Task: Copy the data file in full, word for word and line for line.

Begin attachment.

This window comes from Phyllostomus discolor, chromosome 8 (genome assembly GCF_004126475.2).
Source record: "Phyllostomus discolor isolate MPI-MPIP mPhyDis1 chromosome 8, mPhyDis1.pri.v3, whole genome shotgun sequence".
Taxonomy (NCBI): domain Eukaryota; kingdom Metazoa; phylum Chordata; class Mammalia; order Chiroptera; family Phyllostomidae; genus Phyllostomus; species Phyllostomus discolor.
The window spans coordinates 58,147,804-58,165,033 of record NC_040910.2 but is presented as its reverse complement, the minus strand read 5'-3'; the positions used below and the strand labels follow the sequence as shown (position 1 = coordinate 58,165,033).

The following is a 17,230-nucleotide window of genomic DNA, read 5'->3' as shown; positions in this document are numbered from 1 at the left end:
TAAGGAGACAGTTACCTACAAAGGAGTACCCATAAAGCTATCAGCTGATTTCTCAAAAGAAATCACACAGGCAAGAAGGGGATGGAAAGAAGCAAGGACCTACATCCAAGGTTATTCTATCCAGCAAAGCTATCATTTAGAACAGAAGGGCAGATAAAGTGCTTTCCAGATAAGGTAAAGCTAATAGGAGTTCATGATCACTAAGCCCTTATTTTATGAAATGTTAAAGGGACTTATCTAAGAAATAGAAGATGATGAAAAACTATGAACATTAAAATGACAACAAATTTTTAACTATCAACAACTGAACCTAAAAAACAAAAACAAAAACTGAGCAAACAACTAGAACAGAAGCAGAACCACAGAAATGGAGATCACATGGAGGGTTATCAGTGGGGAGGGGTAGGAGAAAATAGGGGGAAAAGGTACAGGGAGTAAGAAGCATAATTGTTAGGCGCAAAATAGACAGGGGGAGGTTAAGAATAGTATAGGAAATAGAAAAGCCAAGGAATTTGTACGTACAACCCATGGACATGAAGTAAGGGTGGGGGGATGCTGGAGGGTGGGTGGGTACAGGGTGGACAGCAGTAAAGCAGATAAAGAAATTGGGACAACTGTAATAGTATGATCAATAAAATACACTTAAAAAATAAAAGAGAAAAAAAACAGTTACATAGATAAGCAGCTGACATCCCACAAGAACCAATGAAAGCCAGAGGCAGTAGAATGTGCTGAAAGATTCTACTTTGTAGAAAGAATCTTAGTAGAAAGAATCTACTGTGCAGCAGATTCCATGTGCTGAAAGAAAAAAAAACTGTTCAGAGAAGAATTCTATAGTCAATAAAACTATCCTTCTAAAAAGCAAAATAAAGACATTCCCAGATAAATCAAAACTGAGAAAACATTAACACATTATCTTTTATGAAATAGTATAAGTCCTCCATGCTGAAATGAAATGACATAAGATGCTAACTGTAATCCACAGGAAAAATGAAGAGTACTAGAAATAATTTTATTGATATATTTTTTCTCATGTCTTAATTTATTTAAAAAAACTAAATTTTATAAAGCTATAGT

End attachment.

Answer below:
This window comes from Phyllostomus discolor, chromosome 8 (genome assembly GCF_004126475.2).
Source record: "Phyllostomus discolor isolate MPI-MPIP mPhyDis1 chromosome 8, mPhyDis1.pri.v3, whole genome shotgun sequence".
Taxonomy (NCBI): domain Eukaryota; kingdom Metazoa; phylum Chordata; class Mammalia; order Chiroptera; family Phyllostomidae; genus Phyllostomus; species Phyllostomus discolor.
The window spans coordinates 58,147,804-58,165,033 of record NC_040910.2 but is presented as its reverse complement, the minus strand read 5'-3'; the positions used below and the strand labels follow the sequence as shown (position 1 = coordinate 58,165,033).

The following is a 17,230-nucleotide window of genomic DNA, read 5'->3' as shown; positions in this document are numbered from 1 at the left end:
TAAGGAGACAGTTACCTACAAAGGAGTACCCATAAAGCTATCAGCTGATTTCTCAAAAGAAATCACACAGGCAAGAAGGGGATGGAAAGAAGCAAGGACCTACATCCAAGGTTATTCTATCCAGCAAAGCTATCATTTAGAACAGAAGGGCAGATAAAGTGCTTTCCAGATAAGGTAAAGCTAATAGGAGTTCATGATCACTAAGCCCTTATTTTATGAAATGTTAAAGGGACTTATCTAAGAAATAGAAGATGATGAAAAACTATGAACATTAAAATGACAACAAATTTTTAACTATCAACAACTGAACCTAAAAAACAAAAACAAAAACTGAGCAAACAACTAGAACAGAAGCAGAACCACAGAAATGGAGATCACATGGAGGGTTATCAGTGGGGAGGGGTAGGAGAAAATAGGGGGAAAAGGTACAGGGAGTAAGAAGCATAATTGTTAGGCGCAAAATAGACAGGGGGAGGTTAAGAATAGTATAGGAAATAGAAAAGCCAAGGAATTTGTACGTACAACCCATGGACATGAAGTAAGGGTGGGGGGATGCTGGAGGGTGGGTGGGTACAGGGTGGACAGCAGTAAAGCAGATAAAGAAATTGGGACAACTGTAATAGTATGATCAATAAAATACACTTAAAAAATAAAAGAGAAAAAAAACAGTTACATAGATAAGCAGCTGACATCCCACAAGAACCAATGAAAGCCAGAGGCAGTAGAATGTGCTGAAAGATTCTACTTTGTAGAAAGAATCTTAGTAGAAAGAATCTACTGTGCAGCAGATTCCATGTGCTGAAAGAAAAAAAAACTGTTCAGAGAAGAATTCTATAGTCAATAAAACTATCCTTCTAAAAAGCAAAATAAAGACATTCCCAGATAAATCAAAACTGAGAAAACATTAACACATTATCTTTTATGAAATAGTATAAGTCCTCCATGCTGAAATGAAATGACATAAGATGCTAACTGTAATCCACAGGAAAAATGAAGAGTACTAGAAATAATTTTATTGATATATTTTTTCTCATGTCTTAATTTATTTAAAAAAACTAAATTTTATAAAGCTATAGT